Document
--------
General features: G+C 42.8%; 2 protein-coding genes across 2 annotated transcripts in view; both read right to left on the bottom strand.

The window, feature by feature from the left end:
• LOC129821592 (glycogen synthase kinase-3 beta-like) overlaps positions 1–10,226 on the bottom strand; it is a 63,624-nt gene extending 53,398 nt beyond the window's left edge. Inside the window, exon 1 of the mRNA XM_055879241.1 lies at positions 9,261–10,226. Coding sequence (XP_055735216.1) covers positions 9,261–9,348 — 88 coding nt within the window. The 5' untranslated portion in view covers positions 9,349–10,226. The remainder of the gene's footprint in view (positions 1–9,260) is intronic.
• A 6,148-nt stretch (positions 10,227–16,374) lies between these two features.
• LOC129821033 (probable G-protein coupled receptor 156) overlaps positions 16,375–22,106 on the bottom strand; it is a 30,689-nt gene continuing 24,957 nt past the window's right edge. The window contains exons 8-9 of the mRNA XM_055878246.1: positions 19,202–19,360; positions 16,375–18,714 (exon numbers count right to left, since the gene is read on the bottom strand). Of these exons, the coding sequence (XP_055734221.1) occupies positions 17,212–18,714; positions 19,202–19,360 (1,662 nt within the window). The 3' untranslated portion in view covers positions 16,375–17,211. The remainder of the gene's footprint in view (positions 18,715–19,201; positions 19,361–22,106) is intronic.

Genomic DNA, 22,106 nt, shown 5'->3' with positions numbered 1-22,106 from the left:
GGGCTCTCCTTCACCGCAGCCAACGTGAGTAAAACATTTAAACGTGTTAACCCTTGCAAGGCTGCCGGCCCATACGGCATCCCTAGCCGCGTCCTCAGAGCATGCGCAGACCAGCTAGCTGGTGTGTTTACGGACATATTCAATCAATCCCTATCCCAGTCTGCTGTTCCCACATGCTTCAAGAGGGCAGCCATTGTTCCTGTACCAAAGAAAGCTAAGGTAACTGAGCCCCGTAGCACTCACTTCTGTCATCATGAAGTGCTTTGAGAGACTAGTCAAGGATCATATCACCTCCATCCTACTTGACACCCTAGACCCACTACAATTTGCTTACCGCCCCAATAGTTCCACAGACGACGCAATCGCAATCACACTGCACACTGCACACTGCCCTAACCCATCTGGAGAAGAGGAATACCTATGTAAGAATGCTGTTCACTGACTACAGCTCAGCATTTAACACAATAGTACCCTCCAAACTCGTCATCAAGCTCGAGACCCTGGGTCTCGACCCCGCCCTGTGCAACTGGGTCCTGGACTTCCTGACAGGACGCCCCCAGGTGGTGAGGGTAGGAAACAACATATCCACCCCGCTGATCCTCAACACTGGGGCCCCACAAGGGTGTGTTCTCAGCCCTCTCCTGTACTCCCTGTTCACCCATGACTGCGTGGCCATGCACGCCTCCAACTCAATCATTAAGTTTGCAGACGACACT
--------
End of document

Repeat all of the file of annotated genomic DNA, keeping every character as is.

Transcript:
General features: G+C 42.8%; 2 protein-coding genes across 2 annotated transcripts in view; both read right to left on the bottom strand.

The window, feature by feature from the left end:
• LOC129821592 (glycogen synthase kinase-3 beta-like) overlaps positions 1–10,226 on the bottom strand; it is a 63,624-nt gene extending 53,398 nt beyond the window's left edge. Inside the window, exon 1 of the mRNA XM_055879241.1 lies at positions 9,261–10,226. Coding sequence (XP_055735216.1) covers positions 9,261–9,348 — 88 coding nt within the window. The 5' untranslated portion in view covers positions 9,349–10,226. The remainder of the gene's footprint in view (positions 1–9,260) is intronic.
• A 6,148-nt stretch (positions 10,227–16,374) lies between these two features.
• LOC129821033 (probable G-protein coupled receptor 156) overlaps positions 16,375–22,106 on the bottom strand; it is a 30,689-nt gene continuing 24,957 nt past the window's right edge. The window contains exons 8-9 of the mRNA XM_055878246.1: positions 19,202–19,360; positions 16,375–18,714 (exon numbers count right to left, since the gene is read on the bottom strand). Of these exons, the coding sequence (XP_055734221.1) occupies positions 17,212–18,714; positions 19,202–19,360 (1,662 nt within the window). The 3' untranslated portion in view covers positions 16,375–17,211. The remainder of the gene's footprint in view (positions 18,715–19,201; positions 19,361–22,106) is intronic.

Genomic DNA, 22,106 nt, shown 5'->3' with positions numbered 1-22,106 from the left:
GGGCTCTCCTTCACCGCAGCCAACGTGAGTAAAACATTTAAACGTGTTAACCCTTGCAAGGCTGCCGGCCCATACGGCATCCCTAGCCGCGTCCTCAGAGCATGCGCAGACCAGCTAGCTGGTGTGTTTACGGACATATTCAATCAATCCCTATCCCAGTCTGCTGTTCCCACATGCTTCAAGAGGGCAGCCATTGTTCCTGTACCAAAGAAAGCTAAGGTAACTGAGCCCCGTAGCACTCACTTCTGTCATCATGAAGTGCTTTGAGAGACTAGTCAAGGATCATATCACCTCCATCCTACTTGACACCCTAGACCCACTACAATTTGCTTACCGCCCCAATAGTTCCACAGACGACGCAATCGCAATCACACTGCACACTGCACACTGCCCTAACCCATCTGGAGAAGAGGAATACCTATGTAAGAATGCTGTTCACTGACTACAGCTCAGCATTTAACACAATAGTACCCTCCAAACTCGTCATCAAGCTCGAGACCCTGGGTCTCGACCCCGCCCTGTGCAACTGGGTCCTGGACTTCCTGACAGGACGCCCCCAGGTGGTGAGGGTAGGAAACAACATATCCACCCCGCTGATCCTCAACACTGGGGCCCCACAAGGGTGTGTTCTCAGCCCTCTCCTGTACTCCCTGTTCACCCATGACTGCGTGGCCATGCACGCCTCCAACTCAATCATTAAGTTTGCAGACGACACT